March, 24, 2014
    AM ET
    IRVING, Texas -- It certainly sounds as if DeSean Jackson has played his last game for the Philadelphia Eagles. What would it mean for the Dallas Cowboys?

    Jackson has had his moments against the Cowboys. In his first game against the Cowboys in 2008, he caught six passes for 110 yards and would have had a 61-yard touchdown if he hadn't dropped the ball before crossing the goal line. In 2010, he caught four passes for 210 yards and had a touchdown.

    Those are the only two 100-yard receiving games Jackson has had in the regular season against the Cowboys and that is the only touchdown he has against the Cowboys.

    In the two meetings in 2013, Jackson caught six passes for 49 yards. He has had three or fewer catches in six of the 10 regular-season meetings of NFC East rivals.

    The Cowboys might not be sad to see Jackson go -- if he goes -- but they have done a good job keeping him in check, especially Orlando Scandrick.

    Now if the Eagles wanted to get rid of LeSean McCoy, then the Cowboys would be really happy.

    Cowboys' Twitter mailbag, Part 1

    February, 14, 2014
    PM ET
    IRVING, Texas – Part 1 of the Cowboys' Twitter mailbag is ready. Part 2 comes on Saturday.

    In this post we talk about if the Dallas Cowboys would really pick Michael Sam, Will McClay's role, drafting a quarterback early and/or a wide receiver early.

    Away we go:


    All-NFC East: Dallas Cowboys

    January, 2, 2014
    AM ET
    NFC Teams: East | West | North | South AFC: East | West | North | South

    IRVING, Texas -- The Dallas Cowboys had eight players on the All-NFC East team with Tony Romo being the biggest snub.

    Philadelphia Eagles quarterback Nick Foles won the vote of the four NFL Nation bloggers that cover the NFC East. Foles had a terrific season taking over for Michael Vick, finishing with 27 touchdown passes and just two interceptions. Romo also had a terrific season with 31 touchdown passes and 10 interceptions in 15 games before back surgery knocked him out of the finale.

    To the victor of the NFC East go the spoils, so Foles got the nod.

    Wide receiver Dez Bryant, tight end Jason Witten, left tackle Tyron Smith and left guard Ronald Leary were named to the team. Bryant was dynamic. Witten was Witten but his opportunities were down. Smith might have had the best season of any left tackle in football. Leary’s inclusion might speak to the dearth of good offensive line play in the division. Mackenzy Bernadeau played better.

    Normally a case could be made for DeMarco Murray, but not so much in a division with LeSean McCoy and Alfred Morris.

    The Cowboys had the worst ranked defense in the NFL and had two players on the division’s defensive squad. Jason Hatcher was one of the two defensive tackles after he finished with a career high 11 sacks. Sean Lee missed five games with hamstring and neck injuries but still showed he was the best middle linebacker in the division. If he can stay healthy he might be able to show he is among the best in the league.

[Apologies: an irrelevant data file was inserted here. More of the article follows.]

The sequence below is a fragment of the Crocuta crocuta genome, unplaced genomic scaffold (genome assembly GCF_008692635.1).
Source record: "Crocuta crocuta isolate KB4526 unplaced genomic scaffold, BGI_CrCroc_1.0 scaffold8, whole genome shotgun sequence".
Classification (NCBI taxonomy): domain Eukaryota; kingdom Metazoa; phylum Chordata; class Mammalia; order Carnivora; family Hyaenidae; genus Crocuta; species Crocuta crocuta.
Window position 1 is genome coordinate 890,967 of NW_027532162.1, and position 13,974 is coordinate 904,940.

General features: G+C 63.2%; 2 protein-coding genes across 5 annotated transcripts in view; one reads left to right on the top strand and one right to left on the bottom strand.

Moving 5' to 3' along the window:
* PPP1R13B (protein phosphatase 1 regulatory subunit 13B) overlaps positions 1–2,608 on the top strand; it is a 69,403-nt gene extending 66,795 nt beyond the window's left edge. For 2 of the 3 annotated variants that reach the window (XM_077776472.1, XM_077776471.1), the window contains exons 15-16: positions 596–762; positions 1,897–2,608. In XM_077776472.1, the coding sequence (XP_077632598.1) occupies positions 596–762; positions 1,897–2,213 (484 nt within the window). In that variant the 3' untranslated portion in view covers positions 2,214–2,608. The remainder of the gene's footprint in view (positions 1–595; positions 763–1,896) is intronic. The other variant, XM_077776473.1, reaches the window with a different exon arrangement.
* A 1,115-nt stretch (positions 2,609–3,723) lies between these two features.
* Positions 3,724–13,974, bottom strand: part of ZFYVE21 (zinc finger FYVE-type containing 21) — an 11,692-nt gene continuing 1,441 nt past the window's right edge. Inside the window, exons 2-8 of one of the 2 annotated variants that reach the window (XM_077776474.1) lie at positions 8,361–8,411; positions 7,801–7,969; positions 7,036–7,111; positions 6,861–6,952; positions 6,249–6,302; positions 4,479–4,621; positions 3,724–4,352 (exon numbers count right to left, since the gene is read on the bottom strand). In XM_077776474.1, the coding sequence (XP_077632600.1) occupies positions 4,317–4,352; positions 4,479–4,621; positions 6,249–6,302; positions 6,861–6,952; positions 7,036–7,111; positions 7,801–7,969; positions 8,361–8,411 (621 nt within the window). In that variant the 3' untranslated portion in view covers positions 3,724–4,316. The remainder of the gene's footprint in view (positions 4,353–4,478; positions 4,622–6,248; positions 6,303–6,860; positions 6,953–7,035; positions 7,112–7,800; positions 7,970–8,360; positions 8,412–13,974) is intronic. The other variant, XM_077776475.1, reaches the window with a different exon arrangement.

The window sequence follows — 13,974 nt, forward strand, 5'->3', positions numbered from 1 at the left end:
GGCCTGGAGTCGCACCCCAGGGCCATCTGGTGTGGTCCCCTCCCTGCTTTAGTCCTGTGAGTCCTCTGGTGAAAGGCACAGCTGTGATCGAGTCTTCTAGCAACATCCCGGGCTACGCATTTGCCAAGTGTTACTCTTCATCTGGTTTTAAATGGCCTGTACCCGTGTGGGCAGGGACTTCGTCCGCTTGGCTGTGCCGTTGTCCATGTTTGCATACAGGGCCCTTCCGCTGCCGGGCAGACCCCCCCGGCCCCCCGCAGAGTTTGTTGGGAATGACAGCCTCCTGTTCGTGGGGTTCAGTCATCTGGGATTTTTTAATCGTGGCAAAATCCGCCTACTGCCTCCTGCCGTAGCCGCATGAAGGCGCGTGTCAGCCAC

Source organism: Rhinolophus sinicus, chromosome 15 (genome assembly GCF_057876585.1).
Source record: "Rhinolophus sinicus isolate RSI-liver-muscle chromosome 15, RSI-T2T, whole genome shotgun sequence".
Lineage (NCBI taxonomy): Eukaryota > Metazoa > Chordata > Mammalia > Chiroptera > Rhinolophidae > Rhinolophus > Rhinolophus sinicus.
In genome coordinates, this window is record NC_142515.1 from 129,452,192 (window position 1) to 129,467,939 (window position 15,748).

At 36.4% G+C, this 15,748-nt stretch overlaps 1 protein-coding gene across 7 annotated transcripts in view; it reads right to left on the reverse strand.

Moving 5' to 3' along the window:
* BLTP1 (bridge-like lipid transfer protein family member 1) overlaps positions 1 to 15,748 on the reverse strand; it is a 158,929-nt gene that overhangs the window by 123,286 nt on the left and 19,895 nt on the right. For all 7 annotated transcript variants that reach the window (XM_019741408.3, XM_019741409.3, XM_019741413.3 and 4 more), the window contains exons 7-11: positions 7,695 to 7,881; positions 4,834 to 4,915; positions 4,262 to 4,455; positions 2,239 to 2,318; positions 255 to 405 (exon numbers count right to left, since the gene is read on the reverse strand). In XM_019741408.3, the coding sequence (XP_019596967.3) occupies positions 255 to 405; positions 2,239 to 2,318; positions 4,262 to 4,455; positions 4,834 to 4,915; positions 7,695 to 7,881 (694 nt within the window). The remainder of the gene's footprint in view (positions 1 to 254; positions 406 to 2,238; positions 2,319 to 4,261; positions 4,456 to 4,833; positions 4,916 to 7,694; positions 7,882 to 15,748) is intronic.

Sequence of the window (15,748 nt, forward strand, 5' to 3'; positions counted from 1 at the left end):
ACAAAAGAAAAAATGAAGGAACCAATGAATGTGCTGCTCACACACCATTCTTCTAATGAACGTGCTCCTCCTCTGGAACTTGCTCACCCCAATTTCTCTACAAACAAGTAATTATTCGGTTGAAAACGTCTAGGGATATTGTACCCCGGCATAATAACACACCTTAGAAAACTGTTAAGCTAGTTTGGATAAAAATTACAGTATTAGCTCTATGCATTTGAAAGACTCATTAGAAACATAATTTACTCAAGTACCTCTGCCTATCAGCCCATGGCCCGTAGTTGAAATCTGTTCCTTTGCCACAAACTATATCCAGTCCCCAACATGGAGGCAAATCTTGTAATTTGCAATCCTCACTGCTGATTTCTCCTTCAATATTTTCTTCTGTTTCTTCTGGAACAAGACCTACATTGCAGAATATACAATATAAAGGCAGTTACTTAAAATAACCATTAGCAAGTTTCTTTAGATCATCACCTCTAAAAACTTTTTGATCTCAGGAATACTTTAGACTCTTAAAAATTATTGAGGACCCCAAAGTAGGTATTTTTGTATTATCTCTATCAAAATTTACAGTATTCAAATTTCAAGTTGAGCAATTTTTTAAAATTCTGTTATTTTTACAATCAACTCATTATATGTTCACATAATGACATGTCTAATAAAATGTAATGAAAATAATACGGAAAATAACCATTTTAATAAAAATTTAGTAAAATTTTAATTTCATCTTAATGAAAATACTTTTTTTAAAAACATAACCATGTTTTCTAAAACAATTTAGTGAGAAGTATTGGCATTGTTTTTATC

If there is a snub on defense it would be cornerback Orlando Scandrick. He did well versus Victor Cruz and DeSean Jackson this year and came up with the biggest play in the win at Washington when he took on Pierre Garcon for a third-down deflection. But he had only two interceptions and missed a few others.

    Dan Bailey missed only two field goal attempts on the season and was named the division’s best kicker. There should have been little doubt here. Dwayne Harris averaged 30.6 yards per kick return with a long of 90 yards and 12.8 yards per punt return with an 86-yard TD against the Redskins. He has a great feel for the return game.

    What to make of DeMarco Murray?

    January, 2, 2014
    AM ET
    IRVING, Texas -- With the way the NFL has morphed into a passing league, finding the so-called "franchise" running back is less important.

    Unless it is Adrian Peterson or LeSean McCoy, are there any other "franchise" running backs? There are solid runners. There are teams that win with OK runners.

    Cleveland traded its 2012 first-round pick, No. 3 selection Trent Richardson, to Indianapolis during the regular season. The Colts gave up a lot to get Richardson, but he did not put up big numbers -- 458 yards, three touchdowns. A runner wasn't taken in the first round of the 2013 draft.

    The Cowboys don't have to worry about DeMarco Murray's future until 2015. A third-round pick in 2011, Murray is coming off his best season. He finished 10th in the NFL with 1,124 yards. Of the backs with 200 carries in 2013, Murray had the highest yard-per-carry average (5.2).

    After getting over a knee injury that cost him two games, Murray became a difference maker for the Cowboys down the stretch. He upset the coaches some by not gaining the extra yards, but they did not use him enough at times.

    The Cowboys are 5-6 when he does not play in his first three years. They are 11-0 when he gets at least 20 carries in a game.